|Message: Re: How to define the WLS quantum yield||Not Logged In (login)|
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I am also confused about this issue.
When I look at data shifts for WLS fibers, such as:
second to bottom figures on page 6 (BCF-91A and BCF-92), for "absorption", there are unit-less numbers.
In the GEANT4 routine WLSABSLENGTH, this should be a number with units of length.
Do you multiply the absorption length of the binder (perhaps polystyrene) by the numbers in the figure on page 6 of the fiber data sheet linked above? How did you, for example, have other people gotten the values used in this routine?
Also, I wonder about the following: My understanding of the wavelength shifting process is from:
I think this says that a photon is wave length shifted when the binder absorbs the photon, and the energy is transferred by non-radiative dipole-dipole interactions to excited levels of the solute, producing fluorescence. From this, I assume that the photon is absorbed by the binder, and then there is a probability of this non-radiative transfer, given by those figures in the saint-gobain brochure that do not have units of length, but look like probabilities (a "quantum efficiency"). This is why I think you multiply the binder absoption length by the numbers in this figure to get the numbers needed by your routine.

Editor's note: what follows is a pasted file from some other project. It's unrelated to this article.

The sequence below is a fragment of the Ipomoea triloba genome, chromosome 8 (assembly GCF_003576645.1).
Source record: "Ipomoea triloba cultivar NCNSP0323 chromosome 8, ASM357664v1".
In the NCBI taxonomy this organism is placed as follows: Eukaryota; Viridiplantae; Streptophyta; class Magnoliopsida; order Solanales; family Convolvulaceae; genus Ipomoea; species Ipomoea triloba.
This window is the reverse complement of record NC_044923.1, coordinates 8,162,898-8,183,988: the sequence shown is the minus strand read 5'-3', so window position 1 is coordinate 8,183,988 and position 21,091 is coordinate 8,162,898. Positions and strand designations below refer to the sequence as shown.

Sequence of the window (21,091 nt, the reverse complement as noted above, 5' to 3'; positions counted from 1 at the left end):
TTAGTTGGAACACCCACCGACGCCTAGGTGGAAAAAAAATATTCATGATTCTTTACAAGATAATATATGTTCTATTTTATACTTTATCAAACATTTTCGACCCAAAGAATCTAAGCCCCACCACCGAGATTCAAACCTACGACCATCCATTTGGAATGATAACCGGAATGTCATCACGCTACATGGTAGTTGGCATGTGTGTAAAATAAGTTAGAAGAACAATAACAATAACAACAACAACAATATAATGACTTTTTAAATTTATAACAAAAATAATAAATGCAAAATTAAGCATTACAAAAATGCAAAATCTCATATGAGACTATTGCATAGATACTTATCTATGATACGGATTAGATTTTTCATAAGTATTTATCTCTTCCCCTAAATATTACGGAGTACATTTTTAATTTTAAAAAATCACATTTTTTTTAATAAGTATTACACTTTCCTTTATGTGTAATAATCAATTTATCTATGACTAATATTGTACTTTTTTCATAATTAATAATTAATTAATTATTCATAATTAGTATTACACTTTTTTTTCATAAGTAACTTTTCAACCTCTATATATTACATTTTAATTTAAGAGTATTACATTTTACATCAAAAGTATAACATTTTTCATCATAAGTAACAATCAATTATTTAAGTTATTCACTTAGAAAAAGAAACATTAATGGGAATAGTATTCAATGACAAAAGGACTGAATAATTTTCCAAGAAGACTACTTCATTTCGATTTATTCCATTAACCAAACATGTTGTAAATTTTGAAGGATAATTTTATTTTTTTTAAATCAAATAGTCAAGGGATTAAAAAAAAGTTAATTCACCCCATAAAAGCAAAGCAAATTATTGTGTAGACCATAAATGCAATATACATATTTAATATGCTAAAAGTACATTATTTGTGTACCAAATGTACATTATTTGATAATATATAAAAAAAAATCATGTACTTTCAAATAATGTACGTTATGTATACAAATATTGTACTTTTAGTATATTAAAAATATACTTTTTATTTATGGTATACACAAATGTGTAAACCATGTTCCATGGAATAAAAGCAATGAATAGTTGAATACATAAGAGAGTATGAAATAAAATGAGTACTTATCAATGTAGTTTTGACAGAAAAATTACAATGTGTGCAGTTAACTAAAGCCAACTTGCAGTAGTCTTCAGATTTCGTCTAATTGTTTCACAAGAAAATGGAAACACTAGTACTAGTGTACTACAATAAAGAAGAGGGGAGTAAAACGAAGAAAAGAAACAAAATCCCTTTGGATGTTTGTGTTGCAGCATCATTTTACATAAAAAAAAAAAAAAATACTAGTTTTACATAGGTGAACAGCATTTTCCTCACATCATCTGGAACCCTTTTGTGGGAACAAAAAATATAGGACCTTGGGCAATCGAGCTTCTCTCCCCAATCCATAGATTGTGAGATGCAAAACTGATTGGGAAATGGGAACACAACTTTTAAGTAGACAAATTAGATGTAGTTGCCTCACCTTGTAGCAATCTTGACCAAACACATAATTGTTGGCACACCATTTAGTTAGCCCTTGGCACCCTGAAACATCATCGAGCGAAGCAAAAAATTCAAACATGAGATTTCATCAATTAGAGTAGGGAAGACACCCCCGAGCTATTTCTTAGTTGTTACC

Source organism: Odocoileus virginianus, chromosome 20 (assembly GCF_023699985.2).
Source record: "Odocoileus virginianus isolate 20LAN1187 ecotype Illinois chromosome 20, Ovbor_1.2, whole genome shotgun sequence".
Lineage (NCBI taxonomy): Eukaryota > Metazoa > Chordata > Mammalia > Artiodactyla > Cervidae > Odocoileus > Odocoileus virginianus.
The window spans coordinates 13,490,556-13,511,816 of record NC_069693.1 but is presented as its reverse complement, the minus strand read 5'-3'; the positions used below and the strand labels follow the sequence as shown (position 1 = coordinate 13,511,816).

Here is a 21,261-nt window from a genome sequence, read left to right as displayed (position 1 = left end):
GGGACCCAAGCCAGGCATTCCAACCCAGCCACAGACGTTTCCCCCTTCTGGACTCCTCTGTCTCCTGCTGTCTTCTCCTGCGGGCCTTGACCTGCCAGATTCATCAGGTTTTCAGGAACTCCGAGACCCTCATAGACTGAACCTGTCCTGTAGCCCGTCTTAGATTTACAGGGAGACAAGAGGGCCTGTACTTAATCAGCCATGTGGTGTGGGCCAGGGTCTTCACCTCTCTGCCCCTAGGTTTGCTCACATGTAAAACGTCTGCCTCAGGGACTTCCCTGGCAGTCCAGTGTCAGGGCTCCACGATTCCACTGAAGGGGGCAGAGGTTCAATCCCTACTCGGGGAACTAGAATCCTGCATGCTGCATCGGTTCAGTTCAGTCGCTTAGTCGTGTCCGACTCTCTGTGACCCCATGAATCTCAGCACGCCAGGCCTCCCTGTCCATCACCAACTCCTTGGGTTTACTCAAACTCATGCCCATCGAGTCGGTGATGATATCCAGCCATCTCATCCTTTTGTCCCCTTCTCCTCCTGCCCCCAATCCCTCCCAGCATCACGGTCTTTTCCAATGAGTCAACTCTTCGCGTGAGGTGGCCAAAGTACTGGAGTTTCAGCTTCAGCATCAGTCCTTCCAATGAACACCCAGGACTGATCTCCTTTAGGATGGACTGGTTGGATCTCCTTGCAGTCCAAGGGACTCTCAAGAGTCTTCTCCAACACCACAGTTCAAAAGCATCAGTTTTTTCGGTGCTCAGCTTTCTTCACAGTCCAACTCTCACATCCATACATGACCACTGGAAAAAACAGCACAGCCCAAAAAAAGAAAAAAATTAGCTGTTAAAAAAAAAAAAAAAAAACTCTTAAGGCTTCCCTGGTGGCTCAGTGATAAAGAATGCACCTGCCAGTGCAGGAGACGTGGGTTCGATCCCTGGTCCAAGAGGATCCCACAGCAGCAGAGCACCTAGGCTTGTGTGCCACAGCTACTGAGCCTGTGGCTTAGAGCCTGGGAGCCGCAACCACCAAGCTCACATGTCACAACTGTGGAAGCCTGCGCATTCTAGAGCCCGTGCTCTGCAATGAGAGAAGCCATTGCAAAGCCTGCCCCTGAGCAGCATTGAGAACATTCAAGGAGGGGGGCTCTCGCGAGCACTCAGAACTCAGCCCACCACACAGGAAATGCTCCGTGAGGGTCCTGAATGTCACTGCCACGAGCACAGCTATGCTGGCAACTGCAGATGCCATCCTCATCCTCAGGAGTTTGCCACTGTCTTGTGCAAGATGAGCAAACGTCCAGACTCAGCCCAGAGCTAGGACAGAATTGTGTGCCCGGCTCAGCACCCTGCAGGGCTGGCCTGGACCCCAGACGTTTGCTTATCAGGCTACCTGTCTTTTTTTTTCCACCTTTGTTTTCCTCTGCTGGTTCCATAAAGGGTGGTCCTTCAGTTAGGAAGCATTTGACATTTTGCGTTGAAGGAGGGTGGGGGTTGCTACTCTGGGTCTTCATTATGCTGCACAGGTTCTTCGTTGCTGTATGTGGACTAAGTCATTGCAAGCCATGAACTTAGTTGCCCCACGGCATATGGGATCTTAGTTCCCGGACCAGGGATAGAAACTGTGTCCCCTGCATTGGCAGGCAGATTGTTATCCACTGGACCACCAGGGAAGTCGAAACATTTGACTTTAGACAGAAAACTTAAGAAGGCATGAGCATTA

However, then I have a question: there are photons that are absorbed within the fiber, but that do not result in a wave-length shifted photons. In this case, I guess the absopbed photon's energy is dissipated through phonons or some other mechanism. How is this handled? Is there some other place where you put in the absorption length of the binder * (1- the quantum efficiency) to represent photons absorbed but not shifted?
Best Sarah Eno U. Maryland
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